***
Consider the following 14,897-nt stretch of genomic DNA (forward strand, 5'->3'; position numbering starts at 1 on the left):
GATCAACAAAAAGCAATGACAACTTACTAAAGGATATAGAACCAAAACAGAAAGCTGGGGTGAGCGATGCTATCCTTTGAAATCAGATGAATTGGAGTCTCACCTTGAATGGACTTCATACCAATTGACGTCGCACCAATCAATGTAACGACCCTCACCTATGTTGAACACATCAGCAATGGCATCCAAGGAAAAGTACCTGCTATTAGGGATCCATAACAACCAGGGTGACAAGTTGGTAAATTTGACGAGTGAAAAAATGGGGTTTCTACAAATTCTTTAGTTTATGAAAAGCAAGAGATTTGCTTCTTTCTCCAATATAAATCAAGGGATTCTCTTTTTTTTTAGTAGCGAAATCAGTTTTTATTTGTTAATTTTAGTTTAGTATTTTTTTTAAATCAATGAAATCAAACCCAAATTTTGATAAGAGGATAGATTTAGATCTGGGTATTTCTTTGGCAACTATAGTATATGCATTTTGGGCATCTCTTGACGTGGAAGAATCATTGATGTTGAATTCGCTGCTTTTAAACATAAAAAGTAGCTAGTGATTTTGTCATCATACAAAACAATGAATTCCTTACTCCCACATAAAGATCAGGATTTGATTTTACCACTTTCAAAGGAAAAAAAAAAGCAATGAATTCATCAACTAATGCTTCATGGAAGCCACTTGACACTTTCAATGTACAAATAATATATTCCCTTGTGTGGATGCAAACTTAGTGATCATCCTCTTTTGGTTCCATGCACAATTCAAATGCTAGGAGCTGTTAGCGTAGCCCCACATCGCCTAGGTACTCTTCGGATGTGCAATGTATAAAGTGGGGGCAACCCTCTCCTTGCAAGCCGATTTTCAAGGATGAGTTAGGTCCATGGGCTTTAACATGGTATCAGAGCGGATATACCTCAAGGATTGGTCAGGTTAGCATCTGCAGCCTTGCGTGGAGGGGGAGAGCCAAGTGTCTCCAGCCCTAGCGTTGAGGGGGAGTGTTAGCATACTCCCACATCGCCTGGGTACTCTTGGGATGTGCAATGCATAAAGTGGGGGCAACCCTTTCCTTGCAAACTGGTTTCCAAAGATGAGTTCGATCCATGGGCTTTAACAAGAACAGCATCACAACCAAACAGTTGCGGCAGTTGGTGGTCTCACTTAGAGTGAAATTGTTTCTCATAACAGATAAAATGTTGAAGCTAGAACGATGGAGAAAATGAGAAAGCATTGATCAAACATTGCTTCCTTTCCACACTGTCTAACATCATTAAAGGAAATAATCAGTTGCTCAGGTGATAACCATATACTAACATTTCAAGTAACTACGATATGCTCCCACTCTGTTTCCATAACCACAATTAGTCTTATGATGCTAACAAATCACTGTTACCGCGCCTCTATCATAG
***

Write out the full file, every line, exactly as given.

Consider the following 14,897-nt stretch of genomic DNA (forward strand, 5'->3'; position numbering starts at 1 on the left):
GATCAACAAAAAGCAATGACAACTTACTAAAGGATATAGAACCAAAACAGAAAGCTGGGGTGAGCGATGCTATCCTTTGAAATCAGATGAATTGGAGTCTCACCTTGAATGGACTTCATACCAATTGACGTCGCACCAATCAATGTAACGACCCTCACCTATGTTGAACACATCAGCAATGGCATCCAAGGAAAAGTACCTGCTATTAGGGATCCATAACAACCAGGGTGACAAGTTGGTAAATTTGACGAGTGAAAAAATGGGGTTTCTACAAATTCTTTAGTTTATGAAAAGCAAGAGATTTGCTTCTTTCTCCAATATAAATCAAGGGATTCTCTTTTTTTTTAGTAGCGAAATCAGTTTTTATTTGTTAATTTTAGTTTAGTATTTTTTTTAAATCAATGAAATCAAACCCAAATTTTGATAAGAGGATAGATTTAGATCTGGGTATTTCTTTGGCAACTATAGTATATGCATTTTGGGCATCTCTTGACGTGGAAGAATCATTGATGTTGAATTCGCTGCTTTTAAACATAAAAAGTAGCTAGTGATTTTGTCATCATACAAAACAATGAATTCCTTACTCCCACATAAAGATCAGGATTTGATTTTACCACTTTCAAAGGAAAAAAAAAAGCAATGAATTCATCAACTAATGCTTCATGGAAGCCACTTGACACTTTCAATGTACAAATAATATATTCCCTTGTGTGGATGCAAACTTAGTGATCATCCTCTTTTGGTTCCATGCACAATTCAAATGCTAGGAGCTGTTAGCGTAGCCCCACATCGCCTAGGTACTCTTCGGATGTGCAATGTATAAAGTGGGGGCAACCCTCTCCTTGCAAGCCGATTTTCAAGGATGAGTTAGGTCCATGGGCTTTAACATGGTATCAGAGCGGATATACCTCAAGGATTGGTCAGGTTAGCATCTGCAGCCTTGCGTGGAGGGGGAGAGCCAAGTGTCTCCAGCCCTAGCGTTGAGGGGGAGTGTTAGCATACTCCCACATCGCCTGGGTACTCTTGGGATGTGCAATGCATAAAGTGGGGGCAACCCTTTCCTTGCAAACTGGTTTCCAAAGATGAGTTCGATCCATGGGCTTTAACAAGAACAGCATCACAACCAAACAGTTGCGGCAGTTGGTGGTCTCACTTAGAGTGAAATTGTTTCTCATAACAGATAAAATGTTGAAGCTAGAACGATGGAGAAAATGAGAAAGCATTGATCAAACATTGCTTCCTTTCCACACTGTCTAACATCATTAAAGGAAATAATCAGTTGCTCAGGTGATAACCATATACTAACATTTCAAGTAACTACGATATGCTCCCACTCTGTTTCCATAACCACAATTAGTCTTATGATGCTAACAAATCACTGTTACCGCGCCTCTATCATAG